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Seeking to reassure African-Americans that the COVID-19 vaccinations are safe, the White House COVID-19 Health Equity Task Force united with the Black Press to spread the word.

Dr. Marcella Nunez-Smith, Task Force chair, and Dr. Cameron Webb, a key member, spoke with Dr. Benjamin Chavis, president and CEO of the National Newspaper Publishers Association(NNPA); NNPA Chair Karen Carter Richards; and Stacy Brown, NNPA senior national correspondent, to promote the facts and eradicate the myths surrounding the vaccines.

“Ultimately, we’re trying to get everyone in the country vaccinated who is medically able to. We know we have to do it as quickly as possible to get people connected back with their lives,” said Nunez-Smith, who indicated that she hopes all African-Americans will embrace this effort.

“It’s really about getting everyone who is in our social network vaccinated.” she said. “One of our greatest challenges right now is getting ahead of this narrative of misinformation on social media.”

Webb stressed that the Pfizer, Moderna, and Johnson & Johnson vaccines are safe, yet people are reluctant to get vaccinated due to complacency, confidence and convenience.

Complacent individuals don’t believe that they will catch the virus, he explained. Others lack confidence in the safety of the product, which translates to not “trusting in the government that’s telling you to get vaccinated,” said Webb, who is the senior policy advisor for COVID-19 equity and a physician and professor at the University of Virginia.

“The last is vaccine convenience and that’s just a matter of having real and ready access to vaccines, that it is coming to the places where people need to go. That’s why you have to start these conversations with listening ears,” he noted.

“Instead of saying, ‘Here’s why you need to get a vaccine,’ you say, ‘Let me hear a bit more about why you are still in a wait and see mode.’ That’s the posture we have to take to get through to more and more folks away from wait and see to yes, I’m ready to get vaccinated,” emphasized Webb.

Nunez-Smith, who is also an associate professor of internal medicine, public health, and management at Yale University, acknowledged that vaccine hesitancy by African-Americans is understandable, especially considering historical incidents like the Tuskegee experiment. In that unethical study, Black sharecroppers were unknowingly used as the subjects in a 40-year study of untreated syphilis, from 1932 to 1972, even though an antibiotic became available in 1947.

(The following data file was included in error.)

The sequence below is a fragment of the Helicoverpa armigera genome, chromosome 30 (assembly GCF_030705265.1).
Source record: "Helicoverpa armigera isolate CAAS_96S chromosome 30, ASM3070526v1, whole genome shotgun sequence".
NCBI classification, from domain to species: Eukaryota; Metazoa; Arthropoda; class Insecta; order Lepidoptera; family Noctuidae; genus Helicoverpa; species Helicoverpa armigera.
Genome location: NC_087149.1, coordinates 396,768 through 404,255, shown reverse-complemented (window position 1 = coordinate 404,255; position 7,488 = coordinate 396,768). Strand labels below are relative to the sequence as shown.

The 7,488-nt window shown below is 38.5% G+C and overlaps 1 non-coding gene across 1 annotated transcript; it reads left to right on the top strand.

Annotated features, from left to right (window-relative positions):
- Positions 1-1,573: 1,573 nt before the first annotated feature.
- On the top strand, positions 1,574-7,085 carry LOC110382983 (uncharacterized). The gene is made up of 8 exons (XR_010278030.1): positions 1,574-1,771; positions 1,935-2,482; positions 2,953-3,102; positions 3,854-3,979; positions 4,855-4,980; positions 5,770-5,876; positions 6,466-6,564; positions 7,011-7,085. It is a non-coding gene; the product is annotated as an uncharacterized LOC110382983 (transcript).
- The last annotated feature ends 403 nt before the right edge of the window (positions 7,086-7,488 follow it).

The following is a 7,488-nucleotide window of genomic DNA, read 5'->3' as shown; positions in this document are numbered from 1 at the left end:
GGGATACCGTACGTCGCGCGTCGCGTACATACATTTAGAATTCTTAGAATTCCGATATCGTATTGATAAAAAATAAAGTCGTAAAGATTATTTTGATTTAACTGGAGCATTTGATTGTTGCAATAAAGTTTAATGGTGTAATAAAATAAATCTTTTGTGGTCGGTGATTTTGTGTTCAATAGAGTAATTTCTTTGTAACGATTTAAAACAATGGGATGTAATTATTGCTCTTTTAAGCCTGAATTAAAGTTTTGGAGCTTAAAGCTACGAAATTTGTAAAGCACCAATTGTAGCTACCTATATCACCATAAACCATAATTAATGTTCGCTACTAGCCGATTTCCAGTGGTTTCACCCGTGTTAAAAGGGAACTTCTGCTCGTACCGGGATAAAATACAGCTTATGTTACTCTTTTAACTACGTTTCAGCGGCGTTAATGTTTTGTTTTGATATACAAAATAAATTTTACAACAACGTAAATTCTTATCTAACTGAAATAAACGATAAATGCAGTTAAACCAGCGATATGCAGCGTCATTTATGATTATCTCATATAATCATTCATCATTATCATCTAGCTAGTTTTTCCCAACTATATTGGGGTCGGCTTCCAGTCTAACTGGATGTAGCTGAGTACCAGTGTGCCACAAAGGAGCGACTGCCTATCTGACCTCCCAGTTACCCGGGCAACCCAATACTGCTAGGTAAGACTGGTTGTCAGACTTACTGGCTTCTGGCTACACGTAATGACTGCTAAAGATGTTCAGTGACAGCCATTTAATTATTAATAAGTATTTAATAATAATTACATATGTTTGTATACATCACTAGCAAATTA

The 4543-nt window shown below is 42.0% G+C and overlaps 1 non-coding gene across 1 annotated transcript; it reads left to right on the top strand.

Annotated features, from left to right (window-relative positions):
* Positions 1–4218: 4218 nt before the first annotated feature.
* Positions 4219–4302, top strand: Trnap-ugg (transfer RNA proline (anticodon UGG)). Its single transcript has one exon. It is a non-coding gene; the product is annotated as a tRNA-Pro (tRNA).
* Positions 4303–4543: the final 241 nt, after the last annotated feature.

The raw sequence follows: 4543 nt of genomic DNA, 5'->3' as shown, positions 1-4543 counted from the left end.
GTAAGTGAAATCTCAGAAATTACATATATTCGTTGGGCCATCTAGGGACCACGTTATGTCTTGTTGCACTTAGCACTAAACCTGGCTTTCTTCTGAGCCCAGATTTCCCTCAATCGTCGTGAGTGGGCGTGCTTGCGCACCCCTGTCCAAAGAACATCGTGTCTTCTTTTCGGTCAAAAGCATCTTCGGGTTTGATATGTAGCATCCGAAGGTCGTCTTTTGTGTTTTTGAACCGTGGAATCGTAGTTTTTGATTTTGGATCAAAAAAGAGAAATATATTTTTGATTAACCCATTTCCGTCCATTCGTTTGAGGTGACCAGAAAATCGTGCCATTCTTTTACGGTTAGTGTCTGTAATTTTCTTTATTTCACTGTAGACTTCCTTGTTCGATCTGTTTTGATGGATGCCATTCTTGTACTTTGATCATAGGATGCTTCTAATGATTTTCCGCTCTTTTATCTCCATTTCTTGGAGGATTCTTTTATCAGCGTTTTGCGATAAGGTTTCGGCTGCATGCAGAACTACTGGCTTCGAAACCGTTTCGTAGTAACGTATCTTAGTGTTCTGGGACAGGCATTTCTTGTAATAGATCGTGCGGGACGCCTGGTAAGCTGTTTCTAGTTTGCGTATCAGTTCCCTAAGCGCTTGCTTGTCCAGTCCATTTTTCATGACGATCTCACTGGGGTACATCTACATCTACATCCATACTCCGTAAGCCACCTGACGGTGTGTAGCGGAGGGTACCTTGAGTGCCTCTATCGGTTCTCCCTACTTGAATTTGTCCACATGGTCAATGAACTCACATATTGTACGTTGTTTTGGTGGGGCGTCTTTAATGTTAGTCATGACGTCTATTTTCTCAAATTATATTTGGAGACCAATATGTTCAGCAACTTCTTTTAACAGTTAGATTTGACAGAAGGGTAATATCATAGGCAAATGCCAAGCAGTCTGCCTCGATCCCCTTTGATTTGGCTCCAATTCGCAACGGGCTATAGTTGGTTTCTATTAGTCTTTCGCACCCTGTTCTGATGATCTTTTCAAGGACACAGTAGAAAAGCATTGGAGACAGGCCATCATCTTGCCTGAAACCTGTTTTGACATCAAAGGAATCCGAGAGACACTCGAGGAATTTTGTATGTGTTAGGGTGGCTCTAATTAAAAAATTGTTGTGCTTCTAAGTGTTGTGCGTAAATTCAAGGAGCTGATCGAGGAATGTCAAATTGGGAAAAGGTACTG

“People have contemporary experiences…where they or their families, trying to get medical care, were discriminated against,” she recounted. “So, we know there are contemporary realities as well as historic realities as to why people have that skepticism. But, we are always eager to provide facts and bring information to the table.”

Another factor driving reluctance is the rumor that the vaccines are not safe and “people think it’s putting the virus in your body,” added Nunez-Smith. However, she pointed out that more than 75,000 people were part of the clinical trials and 10 percent were Black Americans. Also, a multicultural team created the vaccines.

“It’s important that people know that no steps were skipped in any of this – [not in the] development and right through to the authorization and approval,” Nunez-Smith said, noting that more than 105 million people have been vaccinated so far.

Still, since denoting race or ethnicity is not a required data field by many states, there is not an accurate count of the total number of African-Americans who have been vaccinated. Webb said that the task force is coordinating with state governments to include that information so that the task force can “see who is getting vaccinated.”

According to the White House website, “the task force is charged with issuing a range of recommendations to help inform the COVID-19 response and recovery. This includes recommendations on equitable allocation of COVID-19 resources and relief funds, effective outreach and communication to underserved and minority populations, and improving cultural proficiency within the Federal Government.”

The group will also prepare a final report that includes “a long-term plan to address data shortfalls regarding communities of color and other underserved populations” as well as advocate future actions to reduce health inequities.

Chavis said, “The NNPA wants to continue to work with Dr. Nunez-Smith, Dr. Webb, and The White House COVID-19 Response Team to ensure that Black America receives updated and vital information about this devastating pandemic. As the trusted voice of the Black community, the Black Press stands ready to assist.”